Chile's agricultural sector ranks fifth in terms of its contribution to the nation's economy, even though only 2.8% of the country's total area is under cultivation. Farms have consolidated and expanded in the past decade or so, with the average farm size in 1998 reported at 107 hectares, compared with 45 hectares in the early 1990s.
About 58% of Chile's agricultural output consists of grains and fruit, while animal production and forest products make up 29% and 13%, respectively. Fruit and forest products lead the list of export commodities, accounting for a total of 83% of all agricultural exports.
Wheat accounts for slightly more than 40% of total seeded area, and Chile through the 19th century was South America's granary. But wheat plantings have declined fairly steadily in the past 15 years.
One recent exception occurred in 1996, when area expanded by about 13% as producers responded to soaring world prices. Conversely, a 13% plunge in seedings in 1998 was attributed to severe drought. Although improved conditions led to slightly more planted area in 1999, the long-term trend indicates waning area dedicated to wheat.
The adaptability of Chilean farmers is reflected in this trend, as farmers, seeking more profitable alternatives to wheat, have shifted into forest products, livestock and produce. This switch has been based on rising grain production costs, especially for labor; the strength of the U.S. dollar, which affects the costs of grain production inputs; and the government's focus on encouraging greater agricultural exports.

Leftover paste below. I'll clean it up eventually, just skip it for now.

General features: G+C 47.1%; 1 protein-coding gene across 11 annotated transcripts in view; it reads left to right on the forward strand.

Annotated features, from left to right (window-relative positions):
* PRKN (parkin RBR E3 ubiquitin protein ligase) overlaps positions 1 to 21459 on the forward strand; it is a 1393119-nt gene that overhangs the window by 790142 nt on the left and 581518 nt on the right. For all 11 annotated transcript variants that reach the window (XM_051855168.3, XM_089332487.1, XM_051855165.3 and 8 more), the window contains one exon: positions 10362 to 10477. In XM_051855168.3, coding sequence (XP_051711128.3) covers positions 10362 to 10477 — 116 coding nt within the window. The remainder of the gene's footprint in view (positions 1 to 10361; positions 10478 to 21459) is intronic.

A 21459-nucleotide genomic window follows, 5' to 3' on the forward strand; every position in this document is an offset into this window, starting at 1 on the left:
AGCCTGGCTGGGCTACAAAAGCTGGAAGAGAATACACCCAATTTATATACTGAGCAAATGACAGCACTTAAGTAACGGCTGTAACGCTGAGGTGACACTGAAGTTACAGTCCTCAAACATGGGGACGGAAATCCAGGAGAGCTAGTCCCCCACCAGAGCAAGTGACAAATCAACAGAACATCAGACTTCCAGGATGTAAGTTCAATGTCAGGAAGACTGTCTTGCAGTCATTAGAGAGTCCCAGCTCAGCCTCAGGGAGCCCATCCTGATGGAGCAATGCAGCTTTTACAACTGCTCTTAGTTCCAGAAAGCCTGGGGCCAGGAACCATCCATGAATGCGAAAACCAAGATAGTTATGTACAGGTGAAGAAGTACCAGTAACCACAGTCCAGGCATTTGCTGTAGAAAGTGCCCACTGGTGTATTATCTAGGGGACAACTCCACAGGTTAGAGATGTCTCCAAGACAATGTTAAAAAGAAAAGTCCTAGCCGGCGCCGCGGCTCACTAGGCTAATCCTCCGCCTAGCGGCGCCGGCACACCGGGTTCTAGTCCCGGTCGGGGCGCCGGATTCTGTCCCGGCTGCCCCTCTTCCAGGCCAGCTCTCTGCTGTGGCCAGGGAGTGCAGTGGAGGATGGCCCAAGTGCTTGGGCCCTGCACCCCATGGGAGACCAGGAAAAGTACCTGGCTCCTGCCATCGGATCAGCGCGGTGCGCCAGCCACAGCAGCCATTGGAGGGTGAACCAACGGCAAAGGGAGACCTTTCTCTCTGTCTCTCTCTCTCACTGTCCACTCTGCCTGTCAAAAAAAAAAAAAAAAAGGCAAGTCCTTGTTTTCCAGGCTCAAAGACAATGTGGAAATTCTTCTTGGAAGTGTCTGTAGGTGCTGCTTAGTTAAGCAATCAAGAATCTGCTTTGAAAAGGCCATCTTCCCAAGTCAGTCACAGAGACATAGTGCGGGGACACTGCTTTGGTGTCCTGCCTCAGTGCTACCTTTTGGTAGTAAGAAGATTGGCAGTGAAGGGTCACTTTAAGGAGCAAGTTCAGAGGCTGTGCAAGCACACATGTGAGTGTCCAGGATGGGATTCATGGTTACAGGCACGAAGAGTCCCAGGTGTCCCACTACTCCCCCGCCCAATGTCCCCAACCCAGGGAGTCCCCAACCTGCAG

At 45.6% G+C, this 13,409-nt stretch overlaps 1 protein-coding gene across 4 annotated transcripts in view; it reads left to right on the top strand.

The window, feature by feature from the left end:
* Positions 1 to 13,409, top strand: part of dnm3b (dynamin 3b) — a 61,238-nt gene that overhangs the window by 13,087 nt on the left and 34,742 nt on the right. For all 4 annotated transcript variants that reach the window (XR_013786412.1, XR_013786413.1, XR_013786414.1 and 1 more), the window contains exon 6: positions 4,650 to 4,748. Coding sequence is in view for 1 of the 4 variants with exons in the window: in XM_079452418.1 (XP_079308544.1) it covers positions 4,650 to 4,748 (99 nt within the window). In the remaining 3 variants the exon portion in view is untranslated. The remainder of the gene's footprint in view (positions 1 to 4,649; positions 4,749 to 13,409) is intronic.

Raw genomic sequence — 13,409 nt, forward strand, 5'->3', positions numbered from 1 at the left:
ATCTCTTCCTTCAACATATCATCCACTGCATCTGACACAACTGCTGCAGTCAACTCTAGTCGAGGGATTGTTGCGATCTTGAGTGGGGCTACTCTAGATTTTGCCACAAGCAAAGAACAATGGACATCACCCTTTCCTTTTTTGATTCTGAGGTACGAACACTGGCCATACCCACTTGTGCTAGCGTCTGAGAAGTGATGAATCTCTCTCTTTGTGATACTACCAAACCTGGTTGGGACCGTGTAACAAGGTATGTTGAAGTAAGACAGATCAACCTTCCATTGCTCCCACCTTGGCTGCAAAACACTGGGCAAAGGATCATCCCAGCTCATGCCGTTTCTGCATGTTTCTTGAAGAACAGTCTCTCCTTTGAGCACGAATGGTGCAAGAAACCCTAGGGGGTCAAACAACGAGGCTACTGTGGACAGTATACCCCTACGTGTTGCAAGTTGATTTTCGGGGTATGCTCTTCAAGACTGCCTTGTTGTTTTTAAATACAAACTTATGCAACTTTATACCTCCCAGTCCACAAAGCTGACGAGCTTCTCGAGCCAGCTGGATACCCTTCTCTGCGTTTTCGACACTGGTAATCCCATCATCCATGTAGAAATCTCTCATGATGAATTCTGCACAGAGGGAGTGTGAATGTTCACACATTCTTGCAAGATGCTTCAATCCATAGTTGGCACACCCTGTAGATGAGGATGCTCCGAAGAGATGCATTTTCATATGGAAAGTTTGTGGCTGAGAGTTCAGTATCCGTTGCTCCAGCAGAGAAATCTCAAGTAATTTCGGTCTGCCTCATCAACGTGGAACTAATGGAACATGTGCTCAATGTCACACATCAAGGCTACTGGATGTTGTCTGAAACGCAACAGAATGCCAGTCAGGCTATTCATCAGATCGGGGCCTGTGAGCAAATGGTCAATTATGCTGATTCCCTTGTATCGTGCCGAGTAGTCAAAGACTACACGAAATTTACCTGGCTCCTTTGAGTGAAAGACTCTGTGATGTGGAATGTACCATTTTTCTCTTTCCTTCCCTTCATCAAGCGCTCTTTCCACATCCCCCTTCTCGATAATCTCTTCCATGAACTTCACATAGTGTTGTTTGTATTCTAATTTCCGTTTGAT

In the past 10 years, the government's export-oriented strategy has been highly successful. In 1990, Chile's fruit and produce exports totaled U.S.$1.3 billion, forestry exports accounted for U.S.$856 million, and fishery exports totaled U.S.$510 million. Together, the three categories made up 31% of the country's total exports.
By 1998, the total value of exports in those three categories had increased to U.S.$6.5 billion, with fruit and produce exports reaching U.S.$3.1 billion. Even more importantly, the share for the three categories had increased to 44% of Chile's total exports.
In terms of domestic agricultural policy, Chile's leaders have focused on fostering competitiveness in the appropriate international markets and alleviating rural poverty. To that end, the government has encouraged public and private investment in irrigation improvements, soil development, technology and education.
Grains are freely traded in the private sector, with government market involvement limited primarily to establishing so-called "price bands," minimum and maximum import price levels that influence domestic market prices. Price bands apply only to wheat, wheat flour, rapeseed and sunflowerseed.